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And just like that...

Illinois flying club is 200th AOPA-supported endeavor

In just six short months, an idea became a club thanks to the AOPA You Can Fly Flying Clubs initiative.

  • From left, Lake Shelbyville Flying Club members Dave Heady, Paul Canaday, Tim Bowyer, Al Gerhold, Paul Adams, and Dan Toohill celebrate their milestone status. Photo by David Tulis.
  • From left, Airport Manager Scott Jefson, an A&P mechanic with inspection authorization who located the aircraft, joins club members from left to right Paul Canaday, Al Gerhold, Tim Bowyer, Dan Toohill, Paul Adams, and Dave Heady. Photo by David Tulis.
  • The Lake Shelbyville Flying Club maintains an updated, straight-tail Cessna 172 with a digital panel, new interior, and classic paint scheme. Photo by David Tulis.
  • Interior view of the Lake Shelbyville Flying Club Cessna 172. Photo by David Tulis.
  • The Lake Shelbyville Flying Club in Shelbyville, Illinois, the 200th Flying Club supported by AOPA's You Can Fly program. From left to right are club members Al Gerhold and Paul Canaday with Airport Manager Scott Jefson, Dan Toohill, Tim Bowyer, Paul Adams, and Dave Heady. Photo by David Tulis.
  • The 200th AOPA You Can Fly flying club is recognized during the Pilot Town Hall at EAA AirVenture Oshkosh July 28. Photo by David Tulis.

The 200th flying club that AOPA helped get underway is the Lake Shelbyville Flying Club from Shelby County, Illinois.

"This is a fun, three-part story," said AOPA Flying Clubs Initiative Director Steve Bateman. "It’s a wonderful story about an airplane, an airport manager, and a group of pilots."

Shelby County Airport manager Scott Jefson said the pace of the club's growth, which now has 10 members, is in part thanks to the assistance of the AOPA You Can Fly Flying Clubs initiative. "We called Steve after our first meeting in January, by the second meeting we were rocking and rolling, and things just [fell] into place."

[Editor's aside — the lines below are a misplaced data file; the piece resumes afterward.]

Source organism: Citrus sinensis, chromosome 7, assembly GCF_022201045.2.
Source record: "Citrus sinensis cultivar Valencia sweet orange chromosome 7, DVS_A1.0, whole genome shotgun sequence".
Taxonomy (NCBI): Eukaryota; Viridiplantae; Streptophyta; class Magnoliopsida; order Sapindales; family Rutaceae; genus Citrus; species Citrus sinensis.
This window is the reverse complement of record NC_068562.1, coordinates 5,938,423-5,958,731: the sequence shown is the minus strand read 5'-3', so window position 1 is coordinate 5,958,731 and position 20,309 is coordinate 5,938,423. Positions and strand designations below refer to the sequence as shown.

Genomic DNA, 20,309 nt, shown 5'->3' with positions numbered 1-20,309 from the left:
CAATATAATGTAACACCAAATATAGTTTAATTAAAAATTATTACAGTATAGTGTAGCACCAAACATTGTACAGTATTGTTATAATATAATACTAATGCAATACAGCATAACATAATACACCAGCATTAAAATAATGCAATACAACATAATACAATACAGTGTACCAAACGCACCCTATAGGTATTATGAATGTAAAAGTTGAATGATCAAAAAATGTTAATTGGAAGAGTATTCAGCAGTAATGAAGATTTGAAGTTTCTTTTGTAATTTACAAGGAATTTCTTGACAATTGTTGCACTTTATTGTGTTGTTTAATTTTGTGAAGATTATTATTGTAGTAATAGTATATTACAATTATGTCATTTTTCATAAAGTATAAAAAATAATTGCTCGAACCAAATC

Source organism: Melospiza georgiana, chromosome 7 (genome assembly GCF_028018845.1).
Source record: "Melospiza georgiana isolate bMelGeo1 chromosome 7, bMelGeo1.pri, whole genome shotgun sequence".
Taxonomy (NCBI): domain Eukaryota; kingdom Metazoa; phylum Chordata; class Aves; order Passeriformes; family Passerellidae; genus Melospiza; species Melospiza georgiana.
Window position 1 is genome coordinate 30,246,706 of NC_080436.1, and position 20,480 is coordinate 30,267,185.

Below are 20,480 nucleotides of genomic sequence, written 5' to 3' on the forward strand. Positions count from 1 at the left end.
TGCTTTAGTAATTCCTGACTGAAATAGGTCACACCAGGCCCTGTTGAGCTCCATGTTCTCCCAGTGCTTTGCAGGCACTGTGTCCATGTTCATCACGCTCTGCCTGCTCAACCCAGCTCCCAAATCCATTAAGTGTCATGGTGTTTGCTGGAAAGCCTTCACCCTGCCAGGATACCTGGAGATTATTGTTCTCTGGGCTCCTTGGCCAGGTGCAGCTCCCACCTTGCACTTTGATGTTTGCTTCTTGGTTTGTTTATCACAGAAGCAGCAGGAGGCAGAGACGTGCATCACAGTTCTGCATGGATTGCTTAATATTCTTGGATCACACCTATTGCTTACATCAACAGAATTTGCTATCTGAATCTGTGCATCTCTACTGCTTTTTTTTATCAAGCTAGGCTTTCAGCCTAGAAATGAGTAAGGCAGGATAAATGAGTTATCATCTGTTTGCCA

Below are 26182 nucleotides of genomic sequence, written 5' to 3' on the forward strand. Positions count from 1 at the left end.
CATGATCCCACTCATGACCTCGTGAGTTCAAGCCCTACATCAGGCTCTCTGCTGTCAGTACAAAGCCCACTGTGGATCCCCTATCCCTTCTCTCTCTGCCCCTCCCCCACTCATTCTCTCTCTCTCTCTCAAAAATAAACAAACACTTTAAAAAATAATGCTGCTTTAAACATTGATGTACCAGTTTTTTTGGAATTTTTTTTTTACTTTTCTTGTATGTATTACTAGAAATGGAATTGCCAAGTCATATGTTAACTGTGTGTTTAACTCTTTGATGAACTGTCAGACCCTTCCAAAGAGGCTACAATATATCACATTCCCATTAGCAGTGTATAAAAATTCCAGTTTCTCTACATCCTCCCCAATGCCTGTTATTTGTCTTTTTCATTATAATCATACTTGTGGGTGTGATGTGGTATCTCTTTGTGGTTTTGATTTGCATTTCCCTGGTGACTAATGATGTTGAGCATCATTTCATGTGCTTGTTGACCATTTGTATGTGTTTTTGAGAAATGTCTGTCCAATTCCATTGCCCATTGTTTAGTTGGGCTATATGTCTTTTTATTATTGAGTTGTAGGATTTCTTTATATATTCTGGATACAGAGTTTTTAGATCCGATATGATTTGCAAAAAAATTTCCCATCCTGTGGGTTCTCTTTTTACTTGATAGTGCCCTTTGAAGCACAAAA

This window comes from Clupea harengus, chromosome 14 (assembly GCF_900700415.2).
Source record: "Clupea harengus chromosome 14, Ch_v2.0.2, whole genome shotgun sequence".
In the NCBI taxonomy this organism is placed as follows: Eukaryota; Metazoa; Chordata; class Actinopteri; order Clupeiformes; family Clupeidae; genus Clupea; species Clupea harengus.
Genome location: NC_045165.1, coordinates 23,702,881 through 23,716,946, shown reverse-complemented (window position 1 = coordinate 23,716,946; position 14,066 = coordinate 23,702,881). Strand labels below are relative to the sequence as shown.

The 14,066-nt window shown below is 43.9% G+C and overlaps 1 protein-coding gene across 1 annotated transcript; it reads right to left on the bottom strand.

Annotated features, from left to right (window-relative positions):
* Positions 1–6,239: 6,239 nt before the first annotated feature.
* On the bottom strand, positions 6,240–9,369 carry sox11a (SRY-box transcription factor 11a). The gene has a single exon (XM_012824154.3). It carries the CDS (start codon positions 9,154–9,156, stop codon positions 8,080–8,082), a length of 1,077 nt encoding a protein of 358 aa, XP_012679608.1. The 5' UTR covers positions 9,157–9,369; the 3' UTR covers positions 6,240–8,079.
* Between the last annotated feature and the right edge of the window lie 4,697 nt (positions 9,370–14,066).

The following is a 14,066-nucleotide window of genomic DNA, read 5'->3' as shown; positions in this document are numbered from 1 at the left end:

The club is leasing a Cessna 172, which Jefson found at an estate sale, cleaned up, and flew back to the airport. After cleaning the heavy mold from the aircraft, Jefson got the aircraft airworthy, and it took its first flight with a club member May 7.

Lake Shelbyville Flying Club member Dan Toohill preflights a refurbished straight-tail Cessna 172 club aircraft in Shelbyville, Illinois. Photo by David Tulis.Ironically (or not) Jefson is not a member of the club he initiated. As the airport manager, he says he has too much going on to join, but was—and is—the cog that brought it all together. Area pilots would come to his offices asking about rentals and always suggesting the possibility of forming a club to help with expenses and have an aircraft readily available. "I realized all these people had one thing in common—me. So, I gave them all the names of people who were asking about a club, and they all reached out to one another," he said. "I have helped them come together, but they run it on their own."

"Having the support of the airport manager is essential," said Bateman. "Most operators are delighted that a new aviation organization will be based at their airport, as it will likely generate fuel sales and support airport business—but the operator has to balance use and operations on the airport, and has the obligation of ensuring that all tenants play well together and that none are afforded special or exclusive rights."

AOPA advises all newly forming clubs to have a discussion with their airport managers early in the formation process about their plans. Establishing a good working relationship and having airport managers' support is important and, more often than not, they open up doors and provide unexpected resources. Examples of these resources are free use of airport boardrooms for club meetings, fuel/hangar/tiedown discounts, aircraft on the field available for sale or lease, and finally, potential members, who often include the airport manager themselves.

Jefson was happy that the Lake Shelbyville Flying Club came together. "We now have 10 people who were not flying who are now flying."

AOPA recognized members of the club who came to EAA AirVenture Oshkosh at a special presentation during the annual Pilot Town Hall.

Julie Walker

Julie Summers Walker

AOPA Senior Features Editor
AOPA Senior Features Editor Julie Summers Walker joined AOPA in 1998. She is a student pilot still working toward her solo.
Topics: EAA AirVenture, AOPA Foundation, People

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